As early as 1789, the President received authentick intelligence, that Spanish agents were intriguing with the inhabitants of the Western country, to seduce them from their allegiance to the United States. Representations were made them in the name of the government of Spain, that while they were connect. ed with the Atlantick States, the navigation of the Mississippi would be denied them ; but if they would assume an independent government, the riv. er should be opened, and their independence supported.
In 1794, Spain, suffering herself the evils of war, was inclined to treat with the United States. She intimated by her ministers, that the etiquette of her court forbid her to treat with Mr. Short, the American resident at Madrid, yet a higher diplomatick character would be accredited, and negotiatio:s immediately opened with him. The Presi. dent placed full confidence ir: Mr. Short, but he thought it policy to meet the friendly propositions of Spain, and in November nominated Mr.
Pinckney to be the American Minister at that Court. In the course of the next summer, Mr. Pinckney repaired to Madrid, and on the 20th of October 1795, a treaty was signed between him and the Spanish commissioners, which happily terminated the controversy respecting boundary lines, and the navigation of the Mississippi to the satisfaction of the nation.
On the 8th of January, 1790, the President met Congress at their second session.
In his speech he congratulated them on the success of their measures, and recommended a variety of national objects to their serious attention. Among these, the following are the principal. Pro. vision for national defence; the means of holding intercourse with foreign nations; establishing a rule of naturalization ; uniformity in the currency, weights and measures of the United States; and the promotion of science and literature.
“Knowledge,” he observed, “is in every country the surest basis of publick happiness. In in which the measures of government receive their impressions so immediately from the sense of the community as in ours, it is proportionably essential.” And he concluded with the following assurances.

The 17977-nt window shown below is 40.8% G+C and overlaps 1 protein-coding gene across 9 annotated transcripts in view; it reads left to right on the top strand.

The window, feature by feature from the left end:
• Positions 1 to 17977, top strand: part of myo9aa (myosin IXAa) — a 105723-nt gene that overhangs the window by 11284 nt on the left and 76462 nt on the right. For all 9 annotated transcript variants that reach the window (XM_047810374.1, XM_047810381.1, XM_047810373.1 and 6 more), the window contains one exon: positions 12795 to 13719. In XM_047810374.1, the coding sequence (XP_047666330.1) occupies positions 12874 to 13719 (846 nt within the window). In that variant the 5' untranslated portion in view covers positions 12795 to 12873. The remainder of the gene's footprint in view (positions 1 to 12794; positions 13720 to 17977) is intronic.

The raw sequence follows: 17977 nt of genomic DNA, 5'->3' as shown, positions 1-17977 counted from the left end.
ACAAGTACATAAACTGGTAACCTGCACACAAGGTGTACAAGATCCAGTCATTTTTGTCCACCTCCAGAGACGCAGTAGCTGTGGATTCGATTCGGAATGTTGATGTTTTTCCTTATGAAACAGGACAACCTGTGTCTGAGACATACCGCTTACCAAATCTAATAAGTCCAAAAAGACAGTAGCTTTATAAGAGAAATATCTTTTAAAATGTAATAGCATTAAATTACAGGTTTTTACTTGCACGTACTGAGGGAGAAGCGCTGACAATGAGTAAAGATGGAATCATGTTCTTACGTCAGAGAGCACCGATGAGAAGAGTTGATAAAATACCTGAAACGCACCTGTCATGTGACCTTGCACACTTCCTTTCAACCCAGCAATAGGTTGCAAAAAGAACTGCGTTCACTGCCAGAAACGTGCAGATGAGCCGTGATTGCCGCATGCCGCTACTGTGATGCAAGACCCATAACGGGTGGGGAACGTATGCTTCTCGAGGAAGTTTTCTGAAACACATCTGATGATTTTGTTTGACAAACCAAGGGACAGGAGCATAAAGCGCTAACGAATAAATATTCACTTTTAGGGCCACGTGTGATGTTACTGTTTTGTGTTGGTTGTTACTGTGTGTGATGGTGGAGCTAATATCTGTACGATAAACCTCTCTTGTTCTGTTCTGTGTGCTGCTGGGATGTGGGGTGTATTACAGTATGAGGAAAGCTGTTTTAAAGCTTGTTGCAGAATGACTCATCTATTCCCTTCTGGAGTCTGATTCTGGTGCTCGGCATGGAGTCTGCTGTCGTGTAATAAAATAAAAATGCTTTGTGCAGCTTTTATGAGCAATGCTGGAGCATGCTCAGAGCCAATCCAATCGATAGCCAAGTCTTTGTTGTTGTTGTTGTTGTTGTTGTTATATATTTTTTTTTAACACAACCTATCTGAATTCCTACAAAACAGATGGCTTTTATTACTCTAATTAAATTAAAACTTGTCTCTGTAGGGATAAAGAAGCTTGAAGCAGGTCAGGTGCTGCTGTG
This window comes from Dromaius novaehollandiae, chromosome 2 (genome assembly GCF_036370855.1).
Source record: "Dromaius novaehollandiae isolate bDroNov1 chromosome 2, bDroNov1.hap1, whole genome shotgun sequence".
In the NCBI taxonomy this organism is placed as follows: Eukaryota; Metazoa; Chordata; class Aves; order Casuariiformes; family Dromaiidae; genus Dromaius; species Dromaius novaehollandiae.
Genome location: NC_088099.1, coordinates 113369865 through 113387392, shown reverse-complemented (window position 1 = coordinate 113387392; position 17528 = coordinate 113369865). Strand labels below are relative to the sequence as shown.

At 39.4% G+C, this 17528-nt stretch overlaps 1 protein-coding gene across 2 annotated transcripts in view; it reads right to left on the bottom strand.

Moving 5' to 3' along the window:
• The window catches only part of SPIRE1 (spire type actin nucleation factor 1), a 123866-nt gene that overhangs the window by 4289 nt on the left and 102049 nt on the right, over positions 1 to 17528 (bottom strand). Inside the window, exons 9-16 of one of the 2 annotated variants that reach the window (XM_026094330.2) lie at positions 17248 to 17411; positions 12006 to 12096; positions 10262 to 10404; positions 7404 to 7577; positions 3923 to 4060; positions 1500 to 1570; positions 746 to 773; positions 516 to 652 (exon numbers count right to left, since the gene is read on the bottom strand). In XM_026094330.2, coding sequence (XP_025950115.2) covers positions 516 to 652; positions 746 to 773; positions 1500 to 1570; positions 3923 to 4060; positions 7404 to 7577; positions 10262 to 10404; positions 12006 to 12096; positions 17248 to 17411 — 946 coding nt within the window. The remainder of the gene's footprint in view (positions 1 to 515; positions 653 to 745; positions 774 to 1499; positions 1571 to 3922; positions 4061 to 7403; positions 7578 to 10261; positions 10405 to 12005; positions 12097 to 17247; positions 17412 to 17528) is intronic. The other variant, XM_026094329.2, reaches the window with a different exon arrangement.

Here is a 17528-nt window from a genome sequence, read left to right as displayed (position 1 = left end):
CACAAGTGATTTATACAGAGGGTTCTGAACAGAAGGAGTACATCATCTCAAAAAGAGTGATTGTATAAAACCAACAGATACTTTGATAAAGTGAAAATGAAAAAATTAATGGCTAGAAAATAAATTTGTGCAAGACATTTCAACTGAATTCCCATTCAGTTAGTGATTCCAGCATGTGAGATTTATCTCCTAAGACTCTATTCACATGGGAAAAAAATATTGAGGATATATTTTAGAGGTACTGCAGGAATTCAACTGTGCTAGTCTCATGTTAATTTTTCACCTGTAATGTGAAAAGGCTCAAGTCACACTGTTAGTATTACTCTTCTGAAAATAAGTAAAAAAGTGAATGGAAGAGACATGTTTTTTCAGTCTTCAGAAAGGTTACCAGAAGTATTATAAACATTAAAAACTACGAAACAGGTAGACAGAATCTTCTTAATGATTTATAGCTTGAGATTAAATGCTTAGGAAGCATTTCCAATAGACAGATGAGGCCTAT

" I shall derive great satisfaction in cooperating with you in the pleasing though arduous task of insuring to our fellow citizens the blessings which they have a right to expect from a free, efficient and equal government.'
The answers of the Senate and the House of Representatives were cordial and respectful, and
promised a continuance of harmony between the Executive and Legislature.
In this session of Congress, the Secretary of the Treasury first reported those fiscal arrangements in support of publick credit, which, in their progress to establishment, were the occasion of warm and animated debates in the Legislature, fully displayed the discordance of political opinion among the members, and excited that party spirit which has since convulsed the United States.
The President readily gave his sanction to these fiscal establishments of the Legislature, yet by this act he seemed not to lose the good opinion of the opposition; the blame and odium fell upon the Secretary of the Treasury, and upon the northern federal members of Congress.
The incessant application to business had a visible effect upon the constitution of the President, and at this period he was for a second time attacked with a violent disease, which put his life in imminent danger. At the close of the session, therefore, he determined to give himself a short relaxation in a visit to Mount Vernon. He first made a tour to Rhode Island, which not being then in the Union, had not been included in his visit to New England, and at Newport and Providence received every attention which affection and respect could dictate.
This retirement was of essential service to his health, and at the close of autumn he returned to Philadelphia to meet the Legislature; to which place Congress had adjourned, at the close of the
At this time the President noticed the